“Along about 1937,” he wrote, at the ripe age of 38, “I took my first regular full-time job. I had previously worked at small editing tasks. . . . These had all been small-paying jobs, and I was long past the age when I should have begun contributing to our household upkeep.” It was a very minor position, he wrote, a municipal job. Borges’ solemn task was to re-catalogue library books into a brand new system—that no one used.
In Borges’ first experience with work-a-day living, we can imagine a reliving of his childhood fears, when his meek, bespectacled sympathies were mercilessly bullied at school. He may have been a local literary celebrity, but inside the library, it didn’t matter. He was nothing like the manly hombres with whom he was trying to coexist:
I stuck out the library for about nine years. They were nine years of solid unhappiness. At work, the other men were interested in nothing but horse racing, soccer matches, and smutty stories. Once, a woman, one of the readers was raped on her way to the ladies’ room. Everybody said such things were bound to happen, since the men’s and ladies’ rooms were adjoining.
After work, he said, “as I walked the ten blocks to the tramline, my eyes would be filled with tears.”
Though emotionally taxing, this job was physically undemanding. The other workers made it a point to never exceed an hour’s work daily—and forced him to do the same. So, after an hour, Borges would steal away to the basement to read and write for his remaining five hours at the library. As far as literary day jobs go, this could have been ideal, if Borges were not such a sensitive soul—if he, essentially, were not Borges. He did not earn very much (more than 200 pesos a month), but it was a regular and necessary paycheck. With his patrons no longer capable of patronage, he needed this “menial and dismal experience,” as he called it, to pay the rent.
Borges would steal away to the basement to read and write for his remaining five hours at the library. As far as literary day jobs go, this could have been ideal, if Borges were not such a sensitive soul—if he, essentially, were not Borges.
These crisis years—Borges’ day job years—would crescendo in an event that nearly killed him. In 1938, he took a day off from work, he said, “to see my father die.” He did not elaborate on this profound death, other than to say it was a relief of the suffering his father had long endured. But not long afterwards, on Christmas Eve, he ran upstairs and accidentally split his head on an open window casement. The wound became poisoned, and he spent the next week in a delirium—utterly sleepless with feverish hallucinations. He couldn’t speak and “hovered between life and death,” until his mother brought him back to sanity reading aloud from a book he’d ordered. On that miraculous day, she looked up from reading C.S. Lewis, noticing he had begun to cry. In perfect speech, he told her, “I’m crying because I understand.”
After his bout of septicemia, Borges was afraid his mental integrity had been compromised, and he might never write poetry or essays again. According to his autobiography, this fear was the strange genesis of Borges’ first real story.
In 1939, to avoid the embarrassment of failure, Borges decided to try a work of fiction. Since he’d never really attempted true fiction, there could be no disappointment. “Pierre Menard, Author of Don Quixote” was born of the identity crisis of Borges’ delirium. He next wrote “The Library of Babel,” which he “meant as a nightmare version or magnification” of his unhappy workplace. It would become his most beloved story, cementing the image of Borges as the worldly, encyclopedic librarian whose intellect was both inhumanly wise and nimbly playful. Yet as otherworldly as the story may be, many of its details (35 books per shelf, five shelves per side, 20 shelves per floor) were straight from Borges’ unbearable day job.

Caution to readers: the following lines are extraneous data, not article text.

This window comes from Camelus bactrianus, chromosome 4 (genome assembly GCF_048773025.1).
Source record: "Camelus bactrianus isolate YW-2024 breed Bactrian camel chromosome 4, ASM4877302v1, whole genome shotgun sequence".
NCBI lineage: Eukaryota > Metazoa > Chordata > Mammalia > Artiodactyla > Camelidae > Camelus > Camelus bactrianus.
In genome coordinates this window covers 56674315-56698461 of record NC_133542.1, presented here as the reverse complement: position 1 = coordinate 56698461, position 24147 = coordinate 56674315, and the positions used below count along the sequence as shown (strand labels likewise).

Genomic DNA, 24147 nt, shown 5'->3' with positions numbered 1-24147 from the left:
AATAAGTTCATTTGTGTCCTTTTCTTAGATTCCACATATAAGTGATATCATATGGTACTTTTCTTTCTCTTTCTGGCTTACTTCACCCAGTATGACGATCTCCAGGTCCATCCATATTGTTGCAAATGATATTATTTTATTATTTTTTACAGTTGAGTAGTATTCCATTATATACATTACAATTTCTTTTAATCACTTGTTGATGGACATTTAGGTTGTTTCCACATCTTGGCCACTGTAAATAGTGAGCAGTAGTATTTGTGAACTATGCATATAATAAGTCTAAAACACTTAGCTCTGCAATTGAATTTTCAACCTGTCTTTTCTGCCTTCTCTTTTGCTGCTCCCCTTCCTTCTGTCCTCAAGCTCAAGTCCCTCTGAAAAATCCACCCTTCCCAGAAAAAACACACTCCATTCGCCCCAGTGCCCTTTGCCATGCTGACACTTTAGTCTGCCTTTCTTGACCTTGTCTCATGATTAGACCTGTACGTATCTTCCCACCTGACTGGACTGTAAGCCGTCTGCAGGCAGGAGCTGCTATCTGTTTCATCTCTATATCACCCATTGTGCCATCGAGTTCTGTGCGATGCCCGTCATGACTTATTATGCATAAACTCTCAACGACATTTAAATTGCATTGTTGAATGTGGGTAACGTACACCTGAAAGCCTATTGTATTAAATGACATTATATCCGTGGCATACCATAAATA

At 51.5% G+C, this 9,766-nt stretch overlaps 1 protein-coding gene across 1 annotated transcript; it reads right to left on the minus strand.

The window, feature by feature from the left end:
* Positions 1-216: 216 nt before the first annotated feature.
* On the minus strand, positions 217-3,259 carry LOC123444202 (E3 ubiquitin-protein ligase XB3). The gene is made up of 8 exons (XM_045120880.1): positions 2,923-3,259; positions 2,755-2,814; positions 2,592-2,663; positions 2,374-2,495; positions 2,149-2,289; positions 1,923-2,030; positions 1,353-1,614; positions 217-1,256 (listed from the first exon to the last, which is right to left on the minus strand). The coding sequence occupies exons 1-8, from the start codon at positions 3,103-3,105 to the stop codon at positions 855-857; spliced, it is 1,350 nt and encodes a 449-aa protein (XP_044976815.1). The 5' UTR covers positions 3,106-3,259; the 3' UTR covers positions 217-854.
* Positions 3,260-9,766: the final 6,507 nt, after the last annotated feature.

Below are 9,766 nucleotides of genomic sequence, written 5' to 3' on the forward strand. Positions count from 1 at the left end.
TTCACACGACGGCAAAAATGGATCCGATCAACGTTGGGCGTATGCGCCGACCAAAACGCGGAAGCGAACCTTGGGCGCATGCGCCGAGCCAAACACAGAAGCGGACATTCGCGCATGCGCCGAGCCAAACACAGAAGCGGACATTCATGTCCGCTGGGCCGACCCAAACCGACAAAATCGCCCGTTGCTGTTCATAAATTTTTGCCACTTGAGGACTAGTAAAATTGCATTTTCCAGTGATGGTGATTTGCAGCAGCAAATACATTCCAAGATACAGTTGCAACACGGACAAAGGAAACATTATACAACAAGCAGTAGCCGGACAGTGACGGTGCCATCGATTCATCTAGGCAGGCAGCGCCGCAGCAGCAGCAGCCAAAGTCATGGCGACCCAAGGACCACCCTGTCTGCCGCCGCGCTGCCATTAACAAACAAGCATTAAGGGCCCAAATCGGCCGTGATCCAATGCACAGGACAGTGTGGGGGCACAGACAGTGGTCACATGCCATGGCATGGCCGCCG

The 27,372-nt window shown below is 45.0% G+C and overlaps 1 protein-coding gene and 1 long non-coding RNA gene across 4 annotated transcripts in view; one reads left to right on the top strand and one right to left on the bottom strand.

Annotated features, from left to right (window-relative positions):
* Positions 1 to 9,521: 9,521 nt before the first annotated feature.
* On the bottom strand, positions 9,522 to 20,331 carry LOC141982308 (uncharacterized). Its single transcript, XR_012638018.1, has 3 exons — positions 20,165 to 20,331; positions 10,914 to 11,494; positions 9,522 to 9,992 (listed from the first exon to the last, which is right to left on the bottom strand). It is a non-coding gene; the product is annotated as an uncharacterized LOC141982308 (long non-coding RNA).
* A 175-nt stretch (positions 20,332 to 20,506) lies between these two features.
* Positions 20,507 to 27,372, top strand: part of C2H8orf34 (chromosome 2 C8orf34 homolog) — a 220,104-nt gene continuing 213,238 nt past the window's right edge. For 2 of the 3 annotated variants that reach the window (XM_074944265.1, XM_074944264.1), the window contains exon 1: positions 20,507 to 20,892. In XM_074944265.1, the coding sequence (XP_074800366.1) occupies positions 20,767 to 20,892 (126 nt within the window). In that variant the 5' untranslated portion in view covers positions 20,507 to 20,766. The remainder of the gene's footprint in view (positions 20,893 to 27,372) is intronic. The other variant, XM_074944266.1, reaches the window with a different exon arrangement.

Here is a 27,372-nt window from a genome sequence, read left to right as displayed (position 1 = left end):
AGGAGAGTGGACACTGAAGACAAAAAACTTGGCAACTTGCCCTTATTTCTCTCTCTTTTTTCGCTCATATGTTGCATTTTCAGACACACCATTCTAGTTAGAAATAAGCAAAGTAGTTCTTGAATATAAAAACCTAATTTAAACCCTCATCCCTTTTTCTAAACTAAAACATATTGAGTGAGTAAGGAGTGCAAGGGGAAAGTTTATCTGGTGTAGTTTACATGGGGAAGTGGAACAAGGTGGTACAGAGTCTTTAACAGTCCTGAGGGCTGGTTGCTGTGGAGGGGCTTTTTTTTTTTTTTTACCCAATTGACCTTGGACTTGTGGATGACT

Borges endured nine years in bureaucratic drudgery while he published his short stories in the book Garden of Forking Paths and its expanded version Fictions. Financially and personally, these nine years were the darkest period of Borges’ biography. Never had he experienced a more profound loss of a family member or a greater concession of his personal freedom. But as we would come to expect from a Borgesian story, a tale needs a beginning, a middle, and an end.
The Marketable Years 1946–1986
When Borges left the municipal library, his good luck and financial fortune seemed to snowball, and personally and professionally, he started to come out of his shell. But as we can imagine, this was in no way due to his personal choice. Shortly before he left the library, a fortune teller told him he was going to travel, speak, and make vast sums of money. When he told his mother, she laughed heartily and he joined in, knowing this was so preposterously outside of his character.
But while Borges had been publishing his fiction—written in that hated library—he was becoming increasingly known in Argentina, just as the cruel Juan Perón became its dictator. Borges knew many anti-dictatorship writers in the Argentine Society of Writers (SADE), and having had close Jewish friends in Geneva and Madrid (he would later read everything he could find on the Kabbalah and visit Israel), he objected both to Perón’s Nazi sympathies and fascism in general. Of course, this would have its consequences.
In 1946, Perón’s government fired any dissenters on the public payroll, including Borges. To emasculate him further, he was not fired but rather promoted—to the most un-literary post of Inspector of Poultry and Rabbits in the Public Market. When he asked why, he was told, “what did you expect . . . you were on the side of the Allies.” Argentines, Borges wrote, believed in an intellectual, if not a moral conscience, and so—to them—his lack of self-interest was a very basic transgression of their shared ethics.